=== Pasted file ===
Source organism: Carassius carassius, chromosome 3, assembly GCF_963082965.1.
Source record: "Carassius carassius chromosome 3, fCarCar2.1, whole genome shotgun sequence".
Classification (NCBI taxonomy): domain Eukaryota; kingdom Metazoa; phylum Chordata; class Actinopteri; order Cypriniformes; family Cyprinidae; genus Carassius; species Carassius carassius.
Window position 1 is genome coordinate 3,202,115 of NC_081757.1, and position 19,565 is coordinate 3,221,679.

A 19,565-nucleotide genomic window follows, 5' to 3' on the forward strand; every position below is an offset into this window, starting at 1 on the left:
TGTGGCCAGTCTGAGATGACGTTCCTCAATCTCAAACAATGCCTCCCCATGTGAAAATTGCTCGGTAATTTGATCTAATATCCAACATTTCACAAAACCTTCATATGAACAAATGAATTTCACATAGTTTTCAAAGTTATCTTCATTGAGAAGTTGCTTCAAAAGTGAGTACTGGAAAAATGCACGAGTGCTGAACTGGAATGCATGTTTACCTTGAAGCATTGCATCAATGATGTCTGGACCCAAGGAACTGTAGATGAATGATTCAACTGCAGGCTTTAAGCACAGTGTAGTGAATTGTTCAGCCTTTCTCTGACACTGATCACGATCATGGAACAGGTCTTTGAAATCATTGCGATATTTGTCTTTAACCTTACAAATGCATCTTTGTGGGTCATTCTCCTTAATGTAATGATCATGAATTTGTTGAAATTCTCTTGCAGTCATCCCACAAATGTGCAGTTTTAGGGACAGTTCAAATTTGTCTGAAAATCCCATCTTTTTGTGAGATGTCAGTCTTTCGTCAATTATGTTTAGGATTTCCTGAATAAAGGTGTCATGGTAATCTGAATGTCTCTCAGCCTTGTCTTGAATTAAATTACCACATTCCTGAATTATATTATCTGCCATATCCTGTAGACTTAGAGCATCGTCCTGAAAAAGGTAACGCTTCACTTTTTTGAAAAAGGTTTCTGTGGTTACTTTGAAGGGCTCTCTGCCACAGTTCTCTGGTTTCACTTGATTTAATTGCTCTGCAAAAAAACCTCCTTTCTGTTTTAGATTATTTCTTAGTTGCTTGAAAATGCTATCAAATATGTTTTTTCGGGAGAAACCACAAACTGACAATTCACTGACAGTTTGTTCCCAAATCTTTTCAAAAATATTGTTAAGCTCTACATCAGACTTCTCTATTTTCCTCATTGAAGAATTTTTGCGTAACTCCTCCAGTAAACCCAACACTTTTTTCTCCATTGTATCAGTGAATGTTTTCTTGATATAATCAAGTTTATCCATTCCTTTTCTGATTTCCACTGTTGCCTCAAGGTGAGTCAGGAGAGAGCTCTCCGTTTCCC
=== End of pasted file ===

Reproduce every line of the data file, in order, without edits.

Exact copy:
Source organism: Carassius carassius, chromosome 3, assembly GCF_963082965.1.
Source record: "Carassius carassius chromosome 3, fCarCar2.1, whole genome shotgun sequence".
Classification (NCBI taxonomy): domain Eukaryota; kingdom Metazoa; phylum Chordata; class Actinopteri; order Cypriniformes; family Cyprinidae; genus Carassius; species Carassius carassius.
Window position 1 is genome coordinate 3,202,115 of NC_081757.1, and position 19,565 is coordinate 3,221,679.

A 19,565-nucleotide genomic window follows, 5' to 3' on the forward strand; every position below is an offset into this window, starting at 1 on the left:
TGTGGCCAGTCTGAGATGACGTTCCTCAATCTCAAACAATGCCTCCCCATGTGAAAATTGCTCGGTAATTTGATCTAATATCCAACATTTCACAAAACCTTCATATGAACAAATGAATTTCACATAGTTTTCAAAGTTATCTTCATTGAGAAGTTGCTTCAAAAGTGAGTACTGGAAAAATGCACGAGTGCTGAACTGGAATGCATGTTTACCTTGAAGCATTGCATCAATGATGTCTGGACCCAAGGAACTGTAGATGAATGATTCAACTGCAGGCTTTAAGCACAGTGTAGTGAATTGTTCAGCCTTTCTCTGACACTGATCACGATCATGGAACAGGTCTTTGAAATCATTGCGATATTTGTCTTTAACCTTACAAATGCATCTTTGTGGGTCATTCTCCTTAATGTAATGATCATGAATTTGTTGAAATTCTCTTGCAGTCATCCCACAAATGTGCAGTTTTAGGGACAGTTCAAATTTGTCTGAAAATCCCATCTTTTTGTGAGATGTCAGTCTTTCGTCAATTATGTTTAGGATTTCCTGAATAAAGGTGTCATGGTAATCTGAATGTCTCTCAGCCTTGTCTTGAATTAAATTACCACATTCCTGAATTATATTATCTGCCATATCCTGTAGACTTAGAGCATCGTCCTGAAAAAGGTAACGCTTCACTTTTTTGAAAAAGGTTTCTGTGGTTACTTTGAAGGGCTCTCTGCCACAGTTCTCTGGTTTCACTTGATTTAATTGCTCTGCAAAAAAACCTCCTTTCTGTTTTAGATTATTTCTTAGTTGCTTGAAAATGCTATCAAATATGTTTTTTCGGGAGAAACCACAAACTGACAATTCACTGACAGTTTGTTCCCAAATCTTTTCAAAAATATTGTTAAGCTCTACATCAGACTTCTCTATTTTCCTCATTGAAGAATTTTTGCGTAACTCCTCCAGTAAACCCAACACTTTTTTCTCCATTGTATCAGTGAATGTTTTCTTGATATAATCAAGTTTATCCATTCCTTTTCTGATTTCCACTGTTGCCTCAAGGTGAGTCAGGAGAGAGCTCTCCGTTTCCC